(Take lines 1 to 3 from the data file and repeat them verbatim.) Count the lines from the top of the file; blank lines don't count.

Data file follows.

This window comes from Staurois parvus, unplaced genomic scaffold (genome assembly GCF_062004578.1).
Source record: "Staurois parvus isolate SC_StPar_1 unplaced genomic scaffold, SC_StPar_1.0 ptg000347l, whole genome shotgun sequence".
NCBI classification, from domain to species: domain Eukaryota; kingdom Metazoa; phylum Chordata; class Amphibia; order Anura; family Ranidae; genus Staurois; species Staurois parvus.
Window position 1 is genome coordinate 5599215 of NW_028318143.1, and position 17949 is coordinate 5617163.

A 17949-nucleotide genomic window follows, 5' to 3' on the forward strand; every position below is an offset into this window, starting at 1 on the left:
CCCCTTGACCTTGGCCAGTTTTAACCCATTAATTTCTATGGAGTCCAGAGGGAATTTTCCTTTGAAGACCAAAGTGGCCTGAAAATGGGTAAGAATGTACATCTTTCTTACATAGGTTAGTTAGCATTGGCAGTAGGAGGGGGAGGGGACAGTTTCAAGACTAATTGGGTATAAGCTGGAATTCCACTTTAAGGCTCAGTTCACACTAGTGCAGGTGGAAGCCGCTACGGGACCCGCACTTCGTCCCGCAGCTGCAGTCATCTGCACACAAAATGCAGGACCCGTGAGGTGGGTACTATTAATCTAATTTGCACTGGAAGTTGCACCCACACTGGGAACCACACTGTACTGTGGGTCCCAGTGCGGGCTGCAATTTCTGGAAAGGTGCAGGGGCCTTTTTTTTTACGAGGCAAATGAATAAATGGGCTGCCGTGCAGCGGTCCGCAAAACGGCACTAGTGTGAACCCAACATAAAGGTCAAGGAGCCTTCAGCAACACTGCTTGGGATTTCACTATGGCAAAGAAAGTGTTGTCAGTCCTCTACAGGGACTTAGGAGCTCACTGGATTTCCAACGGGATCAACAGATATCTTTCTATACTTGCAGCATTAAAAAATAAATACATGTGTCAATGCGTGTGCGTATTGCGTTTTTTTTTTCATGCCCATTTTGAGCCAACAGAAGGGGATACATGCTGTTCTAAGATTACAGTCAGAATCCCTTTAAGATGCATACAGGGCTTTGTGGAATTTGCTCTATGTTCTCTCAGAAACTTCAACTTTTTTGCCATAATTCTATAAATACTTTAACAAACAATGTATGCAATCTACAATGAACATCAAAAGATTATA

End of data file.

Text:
This window comes from Staurois parvus, unplaced genomic scaffold (genome assembly GCF_062004578.1).
Source record: "Staurois parvus isolate SC_StPar_1 unplaced genomic scaffold, SC_StPar_1.0 ptg000347l, whole genome shotgun sequence".
NCBI classification, from domain to species: domain Eukaryota; kingdom Metazoa; phylum Chordata; class Amphibia; order Anura; family Ranidae; genus Staurois; species Staurois parvus.